- If B* is “close to” V then accommodate entry as Stackelberg leader

Chapter 12: Limit Pricing and Entry Deterrence

Capacity expansion and entry deterrence 2

- An example:
- P = 120 - Q = 120 - (q1 + q2)
- marginal cost of production $60 for incumbent and entrant
- cost of each unit of capacity is $30
- firms also have fixed costs of F
- incumbent chooses capacity K1 in stage 1
- NOTE: incumbent will always produce at least K1 in production stage—otherwise it throws away revenue that could help cover the cost of installed capacity
- entrant chooses capacity and output in stage 2
- firms compete in quantities in stage 2.

Chapter 12: Limit Pricing and Entry Deterrence

Entry deterrence

- Entry may not occur
- entrant’s costs are too high
- blockaded entry
- not predatory

- entrant’s costs are too high
- Entry may be accommodated
- entrant’s costs are low
- incumbent takes advantage of its being first in the market
- but does not deter

- entrant’s costs are low
- Entry may be strategically deterred
- strategic deterrence profitable for the incumbent
- installs excess capacity as an entry-deterring strategy
- uses a credible commitment

Chapter 12: Limit Pricing and Entry Deterrence

Preemption and the persistence of monopoly

- A distinct but related issue is an incumbent investing early to prevent new entry
- market may be a natural monopoly at current size
- but expected to grow and attract entry

- Now we have an issue of timing
- It may be in the interests of an incumbent to preempt by
- building new plants prior to a rival’s entry
- adding new products prior to a rival’s entry

- Related to another issue
- entrant may race to innovate to preempt entry

- A simple model:

Chapter 12: Limit Pricing and Entry Deterrence

Preemption and the persistence of monopoly 2

- A simple market with an incumbent
- current profit pM
- market is expected to double in the next period and stay at the new size in perpetuity
- to meet the new demand requires additional capacity at cost of F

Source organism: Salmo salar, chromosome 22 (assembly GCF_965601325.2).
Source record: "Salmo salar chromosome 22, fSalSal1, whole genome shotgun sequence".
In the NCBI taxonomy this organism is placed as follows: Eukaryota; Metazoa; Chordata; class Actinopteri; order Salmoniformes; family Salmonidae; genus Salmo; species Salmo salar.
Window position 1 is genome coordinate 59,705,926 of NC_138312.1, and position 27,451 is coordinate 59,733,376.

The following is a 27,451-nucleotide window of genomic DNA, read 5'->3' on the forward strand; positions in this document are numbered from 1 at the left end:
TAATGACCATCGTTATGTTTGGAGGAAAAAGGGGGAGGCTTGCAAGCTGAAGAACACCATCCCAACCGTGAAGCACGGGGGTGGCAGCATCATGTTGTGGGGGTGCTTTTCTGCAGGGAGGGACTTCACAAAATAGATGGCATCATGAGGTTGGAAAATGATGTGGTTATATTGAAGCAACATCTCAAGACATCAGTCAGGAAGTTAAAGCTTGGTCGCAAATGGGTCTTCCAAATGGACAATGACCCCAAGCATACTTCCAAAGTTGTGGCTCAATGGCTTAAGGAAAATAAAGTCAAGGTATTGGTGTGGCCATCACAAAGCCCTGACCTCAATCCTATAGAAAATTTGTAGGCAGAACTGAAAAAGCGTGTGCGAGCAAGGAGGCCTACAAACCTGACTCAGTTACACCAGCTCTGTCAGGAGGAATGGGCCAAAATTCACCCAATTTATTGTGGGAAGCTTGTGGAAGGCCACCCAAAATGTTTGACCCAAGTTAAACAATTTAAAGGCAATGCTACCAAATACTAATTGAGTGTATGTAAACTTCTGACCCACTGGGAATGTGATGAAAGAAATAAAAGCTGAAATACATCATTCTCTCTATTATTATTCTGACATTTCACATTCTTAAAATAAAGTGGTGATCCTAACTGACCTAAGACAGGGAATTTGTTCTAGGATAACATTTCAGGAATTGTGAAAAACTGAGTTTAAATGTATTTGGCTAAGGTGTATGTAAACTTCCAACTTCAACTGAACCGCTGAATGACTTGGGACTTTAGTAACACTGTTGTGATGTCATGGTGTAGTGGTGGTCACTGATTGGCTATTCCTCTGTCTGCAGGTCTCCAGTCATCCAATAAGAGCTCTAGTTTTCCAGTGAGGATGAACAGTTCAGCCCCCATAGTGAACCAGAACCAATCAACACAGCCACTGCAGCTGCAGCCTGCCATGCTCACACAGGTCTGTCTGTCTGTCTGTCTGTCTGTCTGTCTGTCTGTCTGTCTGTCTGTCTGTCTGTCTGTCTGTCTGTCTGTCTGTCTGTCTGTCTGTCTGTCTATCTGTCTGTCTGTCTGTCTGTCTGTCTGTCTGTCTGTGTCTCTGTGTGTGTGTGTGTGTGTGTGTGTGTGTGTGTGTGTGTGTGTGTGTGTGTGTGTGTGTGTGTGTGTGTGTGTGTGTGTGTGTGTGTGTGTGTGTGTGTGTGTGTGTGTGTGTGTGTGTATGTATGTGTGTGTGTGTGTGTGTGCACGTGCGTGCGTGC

- the new capacity can be added:
- In first period or in second period
- By incumbent or by new entrant

- With no threat of entry
- incumbent installs new capacity at beginning of second period
- profit is 2M minus cost of capacity

- With threat of entry may need to install capacity early

Chapter 12: Limit Pricing and Entry Deterrence

Preemption and the persistence of monopoly 3

- Consider the entrant choosing in period 1
- suppose that competition is Cournot if entry occurs
- entry in period 1 gives the entrant e1 = C + 2C/(1 – R) - F
- R is the discount factor = 1/(1+r) where r is the discount rate

- entry in period 2 gives the entrant e2 = 2C/(1 – R) – RF in present value terms
- suppose e1 < e2 which implies (1 + r)C < r.F
- entrant will enter in the second period

Chapter 12: Limit Pricing and Entry Deterrence

Preemption and the persistence of monopoly 4

- What about the incumbent?
- do nothing in period 1
- entry takes place in period 2
- earns 2C/(1 – R)

- install additional capacity in period 1
- entry deterred
- earns 2M/(1 – R) – F

- install capacity early provided that 2(M - C)/(1 – R) > F
- provided that present value of additional profit from protecting monopoly is greater than the fixed cost

- do nothing in period 1
- Incumbent wants to maintain monopoly; entrant only shares in non-cooperative profits

Chapter 12: Limit Pricing and Entry Deterrence

Market preemption

- Why does the incumbent have a stronger incentive to invest “early”?
- the incumbent is protecting a valuable monopoly
- the entrant is seeking a share of the market
- so the incumbent’s incentive is stronger
- willing to incur initial losses to maintain market control

Chapter 12: Limit Pricing and Entry Deterrence

Evidence on predatory expansion

- Some anecdotal evidence
- Alcoa
- evidence that consistently expanded capacity in advance of demand

- Safeway in Edmonton
- evidence that it aggressively expanded store locations in response to potential entry

- DuPont in titanium oxide
- rapidly expanded capacity in response to to changes in rivals’ costs
- market share grew from 34% to 46%

Chapter 12: Limit Pricing and Entry Deterrence